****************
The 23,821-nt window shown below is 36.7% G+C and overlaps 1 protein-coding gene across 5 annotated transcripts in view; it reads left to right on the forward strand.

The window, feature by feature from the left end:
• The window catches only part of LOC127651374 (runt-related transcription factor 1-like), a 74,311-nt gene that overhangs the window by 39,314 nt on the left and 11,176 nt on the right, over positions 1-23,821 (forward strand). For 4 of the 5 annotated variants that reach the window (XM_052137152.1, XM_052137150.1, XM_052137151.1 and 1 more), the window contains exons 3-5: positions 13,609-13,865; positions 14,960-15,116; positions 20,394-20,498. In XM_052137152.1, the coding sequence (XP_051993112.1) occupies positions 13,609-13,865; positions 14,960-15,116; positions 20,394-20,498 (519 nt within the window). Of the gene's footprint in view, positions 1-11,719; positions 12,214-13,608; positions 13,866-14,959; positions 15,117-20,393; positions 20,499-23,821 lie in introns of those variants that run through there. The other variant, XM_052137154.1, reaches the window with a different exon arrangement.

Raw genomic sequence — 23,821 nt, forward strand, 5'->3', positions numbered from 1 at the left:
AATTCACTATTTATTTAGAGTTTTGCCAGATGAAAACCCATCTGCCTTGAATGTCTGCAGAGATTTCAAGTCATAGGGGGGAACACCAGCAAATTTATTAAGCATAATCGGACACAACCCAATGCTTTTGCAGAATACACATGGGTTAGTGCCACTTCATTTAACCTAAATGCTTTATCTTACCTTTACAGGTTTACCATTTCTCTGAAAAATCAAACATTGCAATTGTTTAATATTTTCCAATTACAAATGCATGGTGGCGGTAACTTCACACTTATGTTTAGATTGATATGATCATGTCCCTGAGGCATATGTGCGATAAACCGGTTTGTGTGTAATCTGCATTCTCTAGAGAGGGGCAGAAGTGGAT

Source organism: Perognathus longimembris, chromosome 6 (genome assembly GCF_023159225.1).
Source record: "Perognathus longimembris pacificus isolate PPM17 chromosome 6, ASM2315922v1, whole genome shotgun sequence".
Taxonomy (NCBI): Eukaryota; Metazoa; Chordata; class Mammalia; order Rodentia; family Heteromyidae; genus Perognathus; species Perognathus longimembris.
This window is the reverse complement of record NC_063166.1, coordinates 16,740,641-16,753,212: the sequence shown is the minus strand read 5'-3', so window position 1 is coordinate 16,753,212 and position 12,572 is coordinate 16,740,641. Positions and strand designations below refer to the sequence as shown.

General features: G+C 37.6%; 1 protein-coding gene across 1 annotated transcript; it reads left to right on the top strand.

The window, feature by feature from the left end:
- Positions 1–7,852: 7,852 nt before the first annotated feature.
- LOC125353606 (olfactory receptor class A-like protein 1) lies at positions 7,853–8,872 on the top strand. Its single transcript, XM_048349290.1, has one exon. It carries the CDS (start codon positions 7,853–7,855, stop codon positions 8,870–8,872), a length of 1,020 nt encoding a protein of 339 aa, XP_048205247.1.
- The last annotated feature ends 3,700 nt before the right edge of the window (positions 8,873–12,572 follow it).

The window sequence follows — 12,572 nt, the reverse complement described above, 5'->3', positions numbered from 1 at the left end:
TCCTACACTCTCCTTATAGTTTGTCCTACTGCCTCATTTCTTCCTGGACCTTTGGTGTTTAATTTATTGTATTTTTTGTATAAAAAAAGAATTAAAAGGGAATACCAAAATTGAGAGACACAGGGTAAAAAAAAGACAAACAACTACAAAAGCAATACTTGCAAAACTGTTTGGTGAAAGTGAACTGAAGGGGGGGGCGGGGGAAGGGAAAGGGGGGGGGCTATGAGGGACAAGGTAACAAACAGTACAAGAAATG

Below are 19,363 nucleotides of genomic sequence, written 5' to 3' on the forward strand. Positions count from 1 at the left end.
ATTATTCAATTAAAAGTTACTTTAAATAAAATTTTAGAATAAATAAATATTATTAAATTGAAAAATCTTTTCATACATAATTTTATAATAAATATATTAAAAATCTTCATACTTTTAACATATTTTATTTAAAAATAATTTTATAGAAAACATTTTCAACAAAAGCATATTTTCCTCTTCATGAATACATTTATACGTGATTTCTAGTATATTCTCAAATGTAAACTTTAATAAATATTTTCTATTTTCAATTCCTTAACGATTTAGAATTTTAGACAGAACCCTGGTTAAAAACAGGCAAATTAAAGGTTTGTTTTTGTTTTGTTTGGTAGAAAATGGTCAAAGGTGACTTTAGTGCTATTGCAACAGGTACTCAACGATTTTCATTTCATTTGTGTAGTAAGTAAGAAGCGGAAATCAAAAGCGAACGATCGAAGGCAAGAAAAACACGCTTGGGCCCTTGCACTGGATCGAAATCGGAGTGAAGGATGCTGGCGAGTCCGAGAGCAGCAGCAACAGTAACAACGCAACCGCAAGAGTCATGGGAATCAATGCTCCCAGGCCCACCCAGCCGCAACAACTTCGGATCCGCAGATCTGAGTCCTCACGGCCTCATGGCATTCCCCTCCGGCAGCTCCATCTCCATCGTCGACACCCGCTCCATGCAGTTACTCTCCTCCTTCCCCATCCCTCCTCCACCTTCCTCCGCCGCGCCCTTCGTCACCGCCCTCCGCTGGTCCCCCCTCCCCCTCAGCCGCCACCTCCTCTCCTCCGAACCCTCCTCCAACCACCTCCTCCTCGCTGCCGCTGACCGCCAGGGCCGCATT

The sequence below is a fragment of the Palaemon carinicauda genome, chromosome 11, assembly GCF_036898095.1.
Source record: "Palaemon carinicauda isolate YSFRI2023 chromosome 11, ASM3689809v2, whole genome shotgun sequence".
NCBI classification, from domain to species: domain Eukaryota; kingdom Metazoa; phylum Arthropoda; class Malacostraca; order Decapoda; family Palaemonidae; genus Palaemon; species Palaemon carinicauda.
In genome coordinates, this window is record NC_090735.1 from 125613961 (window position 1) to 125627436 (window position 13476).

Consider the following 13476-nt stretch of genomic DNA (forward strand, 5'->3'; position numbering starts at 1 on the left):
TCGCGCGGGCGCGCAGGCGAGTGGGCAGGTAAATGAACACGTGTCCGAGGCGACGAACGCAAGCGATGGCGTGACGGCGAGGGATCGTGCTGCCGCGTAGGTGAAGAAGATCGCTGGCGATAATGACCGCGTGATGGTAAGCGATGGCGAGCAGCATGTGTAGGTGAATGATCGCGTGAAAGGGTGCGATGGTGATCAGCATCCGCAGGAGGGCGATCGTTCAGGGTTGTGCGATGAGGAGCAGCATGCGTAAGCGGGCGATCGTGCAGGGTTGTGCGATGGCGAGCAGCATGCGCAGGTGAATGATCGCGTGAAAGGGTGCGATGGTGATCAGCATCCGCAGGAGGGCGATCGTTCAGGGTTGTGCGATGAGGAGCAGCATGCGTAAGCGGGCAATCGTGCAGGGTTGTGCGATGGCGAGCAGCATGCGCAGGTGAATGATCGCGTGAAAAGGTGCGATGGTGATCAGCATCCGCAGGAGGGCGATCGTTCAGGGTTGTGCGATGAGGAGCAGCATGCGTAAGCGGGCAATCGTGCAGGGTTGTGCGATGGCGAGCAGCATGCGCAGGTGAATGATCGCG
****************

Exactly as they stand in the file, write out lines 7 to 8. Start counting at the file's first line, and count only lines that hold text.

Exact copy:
Source record: "Perognathus longimembris pacificus isolate PPM17 chromosome 6, ASM2315922v1, whole genome shotgun sequence".
Taxonomy (NCBI): Eukaryota; Metazoa; Chordata; class Mammalia; order Rodentia; family Heteromyidae; genus Perognathus; species Perognathus longimembris.